Movie Review: Napoleon

When it comes to historical epics, Ridley Scott has a checkered past, and Napoleon, his biopic of the early-19th century ruler of France, doesn’t
change that. An uneven and historically questionable examination of the man behind the legend, the movie attempts to wed spectacle with drama, interweaving impeccably recreated battle sequences with the soap opera-ish romantic angst of the marriage of the title character (Joaquin Phoenix) with Empress Josephine (Vanessa Kirby). Although the film has its share of high points, there are more misses than hits, resulting in a 2 ½ hour experience that provokes frustration at a missed opportunity.

This portrait of Napoleon is more muddled than nuanced. Although Joaquin Phoenix, whose understated performance is a study in monotony, is miscast as the historical figure, he’s probably exactly what Scott wanted for this particular interpretation. Indeed, Scott’s agenda for the film seems to be to tear down any greatness surrounding the Emperor and re-cast him as a borderline-autistic lacking in charisma and social skills whose obsession with Josephine overshadows his military greatness. Indeed, based on what makes it to the screen, there’s little evidence that Napoleon was more than a middling general with a few impressive wins to go along with some catastrophic losses.


One has cause to wonder whether Napoleon has fallen victim to the same forces that hamstrung Scott’s 2005 masterpiece, Kingdom of Heaven. Forced to shave 45 minutes off the running time to make it more palatable for theatrical distribution, Scott transformed a great film into a confused and messy affair. Only when the director’s edition was released the following year were audiences able to appreciate the fullness of his vision.

Scott has already confirmed that a 4 ½ hour cut of Napoleon exists and is planned for release to Apple TV+. It’s possible that the addition of two hours of footage may solve some of the current movie’s narrative shortcomings. Napoleon follows the rise and fall of the title character. Following a brief prologue depicting the 1793 beheading of Marie Antoinette, the focus shifts to Napoleon’s first battlefield victory at the Siege of Toulon (the film’s undisputed highlight – the first half-hour is stunning). It then bogs down, tracing the political, personal, and military achievements of the general-turned-Emperor over the next 25 years, including his failed Russian campaign in 1812 and his ultimate defeat at Waterloo in 1815. Much attention is paid to his relationship with his first wife, Josephine, whom he eventually divorces because she cannot provide him with an heir.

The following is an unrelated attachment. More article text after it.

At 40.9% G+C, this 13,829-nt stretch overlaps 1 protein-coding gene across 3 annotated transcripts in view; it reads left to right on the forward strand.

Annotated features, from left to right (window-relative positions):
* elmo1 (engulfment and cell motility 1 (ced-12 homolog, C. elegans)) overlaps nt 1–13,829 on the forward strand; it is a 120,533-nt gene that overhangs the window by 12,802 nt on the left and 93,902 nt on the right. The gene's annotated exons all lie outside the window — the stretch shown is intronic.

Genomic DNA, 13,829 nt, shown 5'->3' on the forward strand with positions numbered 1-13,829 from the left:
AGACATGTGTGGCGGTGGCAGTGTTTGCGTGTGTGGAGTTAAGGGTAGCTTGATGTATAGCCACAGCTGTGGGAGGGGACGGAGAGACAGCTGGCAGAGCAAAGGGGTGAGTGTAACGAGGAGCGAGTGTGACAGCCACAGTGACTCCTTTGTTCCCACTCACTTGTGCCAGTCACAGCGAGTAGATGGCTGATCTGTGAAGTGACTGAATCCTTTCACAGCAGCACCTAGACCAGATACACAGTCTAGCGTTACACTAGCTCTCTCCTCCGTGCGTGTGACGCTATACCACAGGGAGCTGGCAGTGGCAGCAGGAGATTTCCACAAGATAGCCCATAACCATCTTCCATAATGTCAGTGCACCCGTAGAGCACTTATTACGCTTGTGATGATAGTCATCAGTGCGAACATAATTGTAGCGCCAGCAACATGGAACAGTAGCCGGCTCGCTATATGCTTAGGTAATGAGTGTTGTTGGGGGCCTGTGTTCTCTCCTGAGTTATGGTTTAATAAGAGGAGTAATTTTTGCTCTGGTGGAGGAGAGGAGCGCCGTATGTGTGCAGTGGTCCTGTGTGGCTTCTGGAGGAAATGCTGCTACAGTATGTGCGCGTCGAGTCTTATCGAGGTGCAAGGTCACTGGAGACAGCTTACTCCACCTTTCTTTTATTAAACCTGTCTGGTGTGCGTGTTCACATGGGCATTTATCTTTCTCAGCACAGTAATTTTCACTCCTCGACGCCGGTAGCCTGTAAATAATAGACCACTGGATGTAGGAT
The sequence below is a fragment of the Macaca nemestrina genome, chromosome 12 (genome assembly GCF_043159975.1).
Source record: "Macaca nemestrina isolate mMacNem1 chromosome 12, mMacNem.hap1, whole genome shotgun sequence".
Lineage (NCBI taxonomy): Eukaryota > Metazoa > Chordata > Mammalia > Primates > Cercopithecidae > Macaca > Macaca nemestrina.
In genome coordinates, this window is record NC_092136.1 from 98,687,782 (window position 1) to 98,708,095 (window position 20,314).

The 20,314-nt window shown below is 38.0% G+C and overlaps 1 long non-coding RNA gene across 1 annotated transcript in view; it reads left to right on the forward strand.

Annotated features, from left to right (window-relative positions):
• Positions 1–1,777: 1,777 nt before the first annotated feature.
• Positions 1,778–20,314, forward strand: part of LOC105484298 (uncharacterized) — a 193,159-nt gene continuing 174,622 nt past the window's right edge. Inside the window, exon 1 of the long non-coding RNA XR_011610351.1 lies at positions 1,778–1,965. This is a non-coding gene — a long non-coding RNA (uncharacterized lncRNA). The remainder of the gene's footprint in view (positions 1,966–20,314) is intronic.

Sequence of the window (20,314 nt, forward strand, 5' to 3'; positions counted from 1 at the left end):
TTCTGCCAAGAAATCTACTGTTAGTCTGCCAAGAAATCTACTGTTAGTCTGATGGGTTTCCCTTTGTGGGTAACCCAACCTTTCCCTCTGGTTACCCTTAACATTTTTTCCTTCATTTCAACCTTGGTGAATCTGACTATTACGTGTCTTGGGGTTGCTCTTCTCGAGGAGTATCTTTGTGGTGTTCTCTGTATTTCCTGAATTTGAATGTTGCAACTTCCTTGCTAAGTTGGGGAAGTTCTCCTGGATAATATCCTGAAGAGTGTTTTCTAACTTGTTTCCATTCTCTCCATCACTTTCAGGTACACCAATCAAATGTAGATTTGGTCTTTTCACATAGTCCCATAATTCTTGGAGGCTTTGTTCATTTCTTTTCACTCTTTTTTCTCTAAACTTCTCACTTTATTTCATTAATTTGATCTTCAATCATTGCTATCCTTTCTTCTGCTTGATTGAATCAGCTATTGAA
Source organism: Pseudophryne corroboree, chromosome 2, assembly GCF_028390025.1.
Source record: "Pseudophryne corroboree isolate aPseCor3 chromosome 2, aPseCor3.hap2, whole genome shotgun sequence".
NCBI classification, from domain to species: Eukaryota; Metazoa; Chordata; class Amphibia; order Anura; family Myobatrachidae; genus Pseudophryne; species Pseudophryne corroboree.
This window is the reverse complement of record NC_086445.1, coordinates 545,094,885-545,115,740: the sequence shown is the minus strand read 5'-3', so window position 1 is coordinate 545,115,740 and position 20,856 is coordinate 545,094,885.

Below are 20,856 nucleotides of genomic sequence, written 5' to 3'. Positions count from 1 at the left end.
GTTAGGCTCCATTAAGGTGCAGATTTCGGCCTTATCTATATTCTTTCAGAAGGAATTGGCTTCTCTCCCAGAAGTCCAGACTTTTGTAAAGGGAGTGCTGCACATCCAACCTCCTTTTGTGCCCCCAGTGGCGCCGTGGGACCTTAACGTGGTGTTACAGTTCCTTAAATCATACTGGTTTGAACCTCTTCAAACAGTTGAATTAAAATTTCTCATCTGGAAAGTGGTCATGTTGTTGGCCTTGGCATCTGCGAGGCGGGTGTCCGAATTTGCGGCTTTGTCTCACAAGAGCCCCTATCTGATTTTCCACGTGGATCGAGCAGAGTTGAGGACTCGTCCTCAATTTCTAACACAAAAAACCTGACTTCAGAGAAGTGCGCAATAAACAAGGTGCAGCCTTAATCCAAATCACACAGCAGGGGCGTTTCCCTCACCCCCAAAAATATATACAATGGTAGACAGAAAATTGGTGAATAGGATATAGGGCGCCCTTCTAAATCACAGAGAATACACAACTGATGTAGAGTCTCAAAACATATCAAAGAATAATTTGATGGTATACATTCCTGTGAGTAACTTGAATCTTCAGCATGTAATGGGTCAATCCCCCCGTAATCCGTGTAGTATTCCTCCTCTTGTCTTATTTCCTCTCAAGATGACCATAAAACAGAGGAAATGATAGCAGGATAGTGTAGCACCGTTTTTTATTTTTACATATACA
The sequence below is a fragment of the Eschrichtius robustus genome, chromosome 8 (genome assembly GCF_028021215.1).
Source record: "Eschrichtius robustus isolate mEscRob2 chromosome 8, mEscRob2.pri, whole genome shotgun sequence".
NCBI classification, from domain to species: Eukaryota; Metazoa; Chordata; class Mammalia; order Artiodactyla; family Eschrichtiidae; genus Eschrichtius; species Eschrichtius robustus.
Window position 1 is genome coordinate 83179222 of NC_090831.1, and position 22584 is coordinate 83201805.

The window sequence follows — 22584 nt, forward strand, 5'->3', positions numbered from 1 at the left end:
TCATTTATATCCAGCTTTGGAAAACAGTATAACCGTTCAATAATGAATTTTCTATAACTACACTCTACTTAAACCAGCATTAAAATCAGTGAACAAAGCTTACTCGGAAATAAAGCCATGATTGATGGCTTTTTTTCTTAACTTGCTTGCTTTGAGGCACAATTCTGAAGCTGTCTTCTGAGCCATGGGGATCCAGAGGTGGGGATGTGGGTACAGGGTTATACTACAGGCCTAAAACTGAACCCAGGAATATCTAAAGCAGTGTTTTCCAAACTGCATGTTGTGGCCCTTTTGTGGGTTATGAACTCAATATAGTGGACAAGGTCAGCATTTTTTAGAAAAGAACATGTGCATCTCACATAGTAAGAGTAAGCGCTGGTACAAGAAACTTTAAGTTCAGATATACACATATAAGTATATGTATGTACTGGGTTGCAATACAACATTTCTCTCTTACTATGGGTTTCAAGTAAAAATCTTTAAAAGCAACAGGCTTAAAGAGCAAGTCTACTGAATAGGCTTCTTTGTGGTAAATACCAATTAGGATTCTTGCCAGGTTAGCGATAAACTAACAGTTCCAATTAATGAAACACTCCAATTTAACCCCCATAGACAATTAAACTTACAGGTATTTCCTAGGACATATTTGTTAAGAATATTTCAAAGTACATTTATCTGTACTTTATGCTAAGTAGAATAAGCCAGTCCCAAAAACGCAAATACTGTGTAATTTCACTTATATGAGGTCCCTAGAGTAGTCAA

Scott is at his strongest when recreating battles. Yet, as impressive as some of these are (especially when seen on a big screen with a good sound system), they lack the depth and visceral immediacy of 1994’s Gettysburg, which featured combat using similar tactics and weaponry. The movie also elects to detail only six of Napoleon’s 81 battles, making it seem that he lost almost as often as he won.

The film’s lead character is a cold fish; Phoenix portrays him as aloof. His emotional outbursts are childish tantrums, and his genius is absent. His love for Josephine is unhealthy – a push/pull of sexual tension and misogyny – and he and Vanessa Kirby lack the requisite chemistry to make their scenes ignite. Napoleon would be intensely dislikeable if the character was played with more passion. It’s somewhat remarkable that Rupert Everett’s.


Duke of Wellington (the British general who defeated Napoleon at Waterloo) easily overshadows Napoleon despite being in only a handful of scenes.
One of the biggest problems with Napoleon is its inability to provide context for the various battles and domestic scenes. This is where the argument for a longer cut comes in. The 157-minute theatrical version plays like a highlight reel where a decade-long period is compressed into about 90 minutes in a seemingly haphazard fashion. Having a working knowledge of French history helps to anchor things; anyone without such a background may be confused as to why Napoleon was perceived as more than a petty dictator. Napoleon was, without a doubt, a complex and controversial character whose shadow loomed large over the first quarter of the 19th century. He deserves a better-focused, more passionate movie than the one Scott has provided.

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Boluwatife Adesina is a media writer and the helmer of the Downtown Review page. He’s probably in a cinema near you.

About Author / Boluwatife Adesina

Boluwatife Adesina is a media writer and the helmer of the Downtown Review page. He’s probably in a cinema near you.

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